The approach of the state to the economy is completely different; yet the result is the same.


The state response to the 2007-2008 financial crisis came in two waves: one of reaction and one of reform. The first wave (2008-2009) comprises emergency measures to ‘stabilise the financial sector’ - and the socio-political arrangement that depends on it. This period is marked by an unprecedented (in areas other than security) empowerment of the Executive to do all it takes to combat the crisis. In the US, the Emergency Economic Stabilisation Act authorised the Treasury to take ‘any action necessary’ to save the financial system. Congress, very elegantly, set out a list of 17 priorities that should guide Treasury intervention. These range from ‘promoting financial stability’ to ‘protecting college funds’ and, between them, make any conceivable Treasury intervention perfectly justifiable. What Treasury actually did was to implement a programme that gave almost $1trillion to the banks, partly in exchange for bank shares - shares that did not allow the Treasury to participate in their Board of Directors even when it was the majority shareholder. In the UK, the Banking Acts of 2008 and 2009 legalised the hitherto prohibited ‘nationalisation’ of unredeemable financial institutions, which was the government’s preferred method for bailing out failing banks. Notably, the real crisis-fighting action occurred beyond these authorisations, in the unilateral action of each country’s Central Bank. It took the form of ‘quantitative easing’, the euphemism for the mass provision of fiat money to the banks. It is estimated that, in the US, quantitative easing endowed them $10trillion.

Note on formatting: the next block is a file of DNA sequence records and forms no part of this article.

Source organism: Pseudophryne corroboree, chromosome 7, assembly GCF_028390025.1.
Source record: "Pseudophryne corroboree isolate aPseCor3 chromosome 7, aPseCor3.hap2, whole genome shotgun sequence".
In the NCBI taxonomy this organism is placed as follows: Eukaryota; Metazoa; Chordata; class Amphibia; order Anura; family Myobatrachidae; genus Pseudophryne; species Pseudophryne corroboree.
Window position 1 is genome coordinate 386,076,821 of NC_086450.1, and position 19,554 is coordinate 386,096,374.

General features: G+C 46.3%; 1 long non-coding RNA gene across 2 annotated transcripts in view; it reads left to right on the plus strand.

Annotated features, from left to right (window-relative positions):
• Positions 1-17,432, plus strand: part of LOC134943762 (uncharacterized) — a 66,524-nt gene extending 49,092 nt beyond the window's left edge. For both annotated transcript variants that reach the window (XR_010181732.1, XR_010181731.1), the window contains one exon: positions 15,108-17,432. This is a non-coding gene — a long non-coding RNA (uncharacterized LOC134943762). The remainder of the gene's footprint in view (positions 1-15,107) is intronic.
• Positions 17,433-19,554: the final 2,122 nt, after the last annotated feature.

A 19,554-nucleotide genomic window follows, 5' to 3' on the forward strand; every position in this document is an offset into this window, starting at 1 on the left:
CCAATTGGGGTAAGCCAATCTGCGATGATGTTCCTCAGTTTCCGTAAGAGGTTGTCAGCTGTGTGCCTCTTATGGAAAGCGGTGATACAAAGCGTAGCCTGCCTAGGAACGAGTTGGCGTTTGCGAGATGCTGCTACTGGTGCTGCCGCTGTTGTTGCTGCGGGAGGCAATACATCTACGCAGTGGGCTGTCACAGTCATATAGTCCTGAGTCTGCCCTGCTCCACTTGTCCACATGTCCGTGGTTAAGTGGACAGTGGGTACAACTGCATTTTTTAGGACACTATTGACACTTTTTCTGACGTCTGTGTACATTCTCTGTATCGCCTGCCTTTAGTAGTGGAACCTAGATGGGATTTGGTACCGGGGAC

The longer term response was set out between 2012 and 2013, once the financial system was safe - and, in fact, stronger than ever. It was codified in the Financial Services and Markets Act 2012 and the Banking Reform Act 2013 (UK); and in the famous Dodd-Frank Act (US). The UK Acts legalise bail-in as a method of avoiding insolvency, and make mergers subject to due diligence. Crucially, they require that the investment activities of big banks are ring-fenced from their ordinary lending activities. The US curtails some transactions between banks and hedge funds; introduces regular stress-testing to be conducted by the Federal Reserve; and regulates bonuses, so that top bankers are not ‘systemically’ tempted to high-risk endeavours. Both countries require banks to hold capital as a buffer against potential liquidity shortages; and they both establish a robust regime of financial regulation, that targets both the level of the firm and that of the market as a whole. Regulating agencies perpetually monitor virtually all aspects of bank activity, and can impose a freeze on